CAMBRIDGE – Do markets appreciate and correctly price the corporate-governance provisions of companies? In new empirical research, Alma Cohen, Charles C.Y. Wang, and I show how stock markets have learned to price anti-takeover provisions. This learning by markets has important implications for both managements of publicly traded companies and their investors.
In 2001, three financial economists – Paul Gompers, Joy Ishii, and Andrew Metrick – identified a governance-based investment strategy that would have yielded superior stock-market returns during the 1990’s. The strategy was based on the presence of “entrenching” governance provisions, such as a classified board or a poison pill, which insulate managements from the discipline of the market for corporate control.
During the 1990’s, holding shares of firms with no or few entrenching provisions, and shorting shares of firms with many such provisions, would have outperformed the market. These findings have intrigued firms, investors, and corporate-governance experts ever since they were made public, and have led shareholder advisers to develop governance-based investment products.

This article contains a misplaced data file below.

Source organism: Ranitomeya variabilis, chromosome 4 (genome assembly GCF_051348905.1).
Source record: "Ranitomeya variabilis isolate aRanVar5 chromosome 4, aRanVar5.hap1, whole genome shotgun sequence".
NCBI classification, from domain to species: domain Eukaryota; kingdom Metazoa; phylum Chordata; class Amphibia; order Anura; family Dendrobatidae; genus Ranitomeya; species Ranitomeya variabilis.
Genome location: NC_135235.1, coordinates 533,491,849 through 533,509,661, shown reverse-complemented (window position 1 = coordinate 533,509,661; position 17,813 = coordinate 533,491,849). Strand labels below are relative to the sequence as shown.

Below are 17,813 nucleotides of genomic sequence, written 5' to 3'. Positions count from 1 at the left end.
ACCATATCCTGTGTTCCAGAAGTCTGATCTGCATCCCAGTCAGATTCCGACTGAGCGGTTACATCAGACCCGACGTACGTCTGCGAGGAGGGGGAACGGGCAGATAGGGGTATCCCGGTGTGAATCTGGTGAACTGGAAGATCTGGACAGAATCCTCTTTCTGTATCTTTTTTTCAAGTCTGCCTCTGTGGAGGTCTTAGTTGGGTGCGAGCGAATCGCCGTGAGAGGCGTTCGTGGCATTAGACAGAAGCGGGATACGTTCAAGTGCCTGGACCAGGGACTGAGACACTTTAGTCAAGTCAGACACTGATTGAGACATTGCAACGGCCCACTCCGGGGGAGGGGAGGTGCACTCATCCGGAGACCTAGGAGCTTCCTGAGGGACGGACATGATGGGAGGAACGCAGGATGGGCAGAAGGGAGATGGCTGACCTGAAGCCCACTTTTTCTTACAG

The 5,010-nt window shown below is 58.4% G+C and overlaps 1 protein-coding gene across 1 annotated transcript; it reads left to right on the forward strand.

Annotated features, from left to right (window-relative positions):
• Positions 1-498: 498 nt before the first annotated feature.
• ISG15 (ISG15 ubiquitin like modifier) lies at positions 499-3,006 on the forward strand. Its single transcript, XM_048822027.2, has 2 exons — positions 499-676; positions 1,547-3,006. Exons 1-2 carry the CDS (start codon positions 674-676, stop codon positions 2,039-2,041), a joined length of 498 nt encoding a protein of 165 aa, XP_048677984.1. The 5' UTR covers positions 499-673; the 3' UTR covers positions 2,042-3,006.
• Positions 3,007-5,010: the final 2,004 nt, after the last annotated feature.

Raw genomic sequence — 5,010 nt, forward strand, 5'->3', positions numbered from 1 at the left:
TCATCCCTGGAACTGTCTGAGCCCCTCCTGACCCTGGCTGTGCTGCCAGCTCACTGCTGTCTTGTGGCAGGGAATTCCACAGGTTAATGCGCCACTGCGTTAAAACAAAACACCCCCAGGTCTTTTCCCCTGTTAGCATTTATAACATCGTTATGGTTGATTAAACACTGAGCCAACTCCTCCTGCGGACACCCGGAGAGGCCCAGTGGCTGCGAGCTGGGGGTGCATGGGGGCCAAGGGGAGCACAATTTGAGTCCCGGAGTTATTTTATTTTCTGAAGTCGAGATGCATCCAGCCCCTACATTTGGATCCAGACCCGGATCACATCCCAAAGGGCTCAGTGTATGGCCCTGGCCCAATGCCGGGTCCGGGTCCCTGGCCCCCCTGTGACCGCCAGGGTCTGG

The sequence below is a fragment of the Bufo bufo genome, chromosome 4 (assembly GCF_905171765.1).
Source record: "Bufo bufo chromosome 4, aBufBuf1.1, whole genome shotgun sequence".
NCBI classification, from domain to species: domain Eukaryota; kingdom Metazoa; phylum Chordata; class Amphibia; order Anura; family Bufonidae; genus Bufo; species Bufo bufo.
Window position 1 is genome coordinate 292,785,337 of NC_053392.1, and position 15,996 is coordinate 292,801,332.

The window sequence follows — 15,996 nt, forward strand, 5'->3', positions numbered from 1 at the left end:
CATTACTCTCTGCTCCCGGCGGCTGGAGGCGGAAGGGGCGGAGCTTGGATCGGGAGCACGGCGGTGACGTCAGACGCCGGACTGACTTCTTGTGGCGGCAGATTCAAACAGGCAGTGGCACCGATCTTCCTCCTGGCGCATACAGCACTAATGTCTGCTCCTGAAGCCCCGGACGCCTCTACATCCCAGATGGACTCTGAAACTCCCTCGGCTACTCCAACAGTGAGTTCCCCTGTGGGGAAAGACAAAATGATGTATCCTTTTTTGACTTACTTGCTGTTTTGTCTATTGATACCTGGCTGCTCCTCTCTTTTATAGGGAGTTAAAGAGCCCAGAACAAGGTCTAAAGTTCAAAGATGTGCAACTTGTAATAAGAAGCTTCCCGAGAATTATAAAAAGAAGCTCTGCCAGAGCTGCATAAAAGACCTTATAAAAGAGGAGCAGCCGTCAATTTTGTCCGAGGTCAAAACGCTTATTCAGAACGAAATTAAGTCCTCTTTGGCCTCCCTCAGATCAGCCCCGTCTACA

Even if anti-takeover provisions hurt firms’ performance, however, investors may be unable to make trading profits if prices come to reflect the effects of these publicly-known provisions. Indeed, in our study, Cohen, Wang, and I show that the association between governance and returns documented for the 1990’s subsequently disappeared. No such association existed during the 2000’s or any sub-period within this decade. After out-performing the market during the 1990’s, the governance-based strategy subsequently performed on par with it.